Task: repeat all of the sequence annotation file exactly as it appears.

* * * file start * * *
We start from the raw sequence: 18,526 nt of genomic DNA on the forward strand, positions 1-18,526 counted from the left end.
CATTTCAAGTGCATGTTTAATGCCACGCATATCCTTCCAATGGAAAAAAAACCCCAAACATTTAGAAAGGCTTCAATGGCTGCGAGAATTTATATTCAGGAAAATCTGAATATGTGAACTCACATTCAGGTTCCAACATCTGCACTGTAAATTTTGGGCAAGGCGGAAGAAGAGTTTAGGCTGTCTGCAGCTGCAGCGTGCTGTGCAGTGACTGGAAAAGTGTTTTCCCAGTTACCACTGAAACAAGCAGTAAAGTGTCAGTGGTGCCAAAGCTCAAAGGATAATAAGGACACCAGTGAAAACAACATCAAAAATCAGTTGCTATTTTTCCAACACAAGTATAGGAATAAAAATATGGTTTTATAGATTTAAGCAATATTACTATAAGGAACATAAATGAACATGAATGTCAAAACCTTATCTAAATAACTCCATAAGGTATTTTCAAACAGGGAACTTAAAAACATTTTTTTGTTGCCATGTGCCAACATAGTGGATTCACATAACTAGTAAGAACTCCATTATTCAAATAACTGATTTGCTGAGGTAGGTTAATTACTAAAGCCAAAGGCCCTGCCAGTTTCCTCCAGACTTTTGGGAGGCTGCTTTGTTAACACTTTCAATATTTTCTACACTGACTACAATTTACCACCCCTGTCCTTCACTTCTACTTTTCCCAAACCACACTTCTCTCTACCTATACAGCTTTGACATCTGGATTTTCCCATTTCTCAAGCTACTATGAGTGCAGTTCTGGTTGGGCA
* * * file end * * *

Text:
We start from the raw sequence: 18,526 nt of genomic DNA on the forward strand, positions 1-18,526 counted from the left end.
CATTTCAAGTGCATGTTTAATGCCACGCATATCCTTCCAATGGAAAAAAAACCCCAAACATTTAGAAAGGCTTCAATGGCTGCGAGAATTTATATTCAGGAAAATCTGAATATGTGAACTCACATTCAGGTTCCAACATCTGCACTGTAAATTTTGGGCAAGGCGGAAGAAGAGTTTAGGCTGTCTGCAGCTGCAGCGTGCTGTGCAGTGACTGGAAAAGTGTTTTCCCAGTTACCACTGAAACAAGCAGTAAAGTGTCAGTGGTGCCAAAGCTCAAAGGATAATAAGGACACCAGTGAAAACAACATCAAAAATCAGTTGCTATTTTTCCAACACAAGTATAGGAATAAAAATATGGTTTTATAGATTTAAGCAATATTACTATAAGGAACATAAATGAACATGAATGTCAAAACCTTATCTAAATAACTCCATAAGGTATTTTCAAACAGGGAACTTAAAAACATTTTTTTGTTGCCATGTGCCAACATAGTGGATTCACATAACTAGTAAGAACTCCATTATTCAAATAACTGATTTGCTGAGGTAGGTTAATTACTAAAGCCAAAGGCCCTGCCAGTTTCCTCCAGACTTTTGGGAGGCTGCTTTGTTAACACTTTCAATATTTTCTACACTGACTACAATTTACCACCCCTGTCCTTCACTTCTACTTTTCCCAAACCACACTTCTCTCTACCTATACAGCTTTGACATCTGGATTTTCCCATTTCTCAAGCTACTATGAGTGCAGTTCTGGTTGGGCA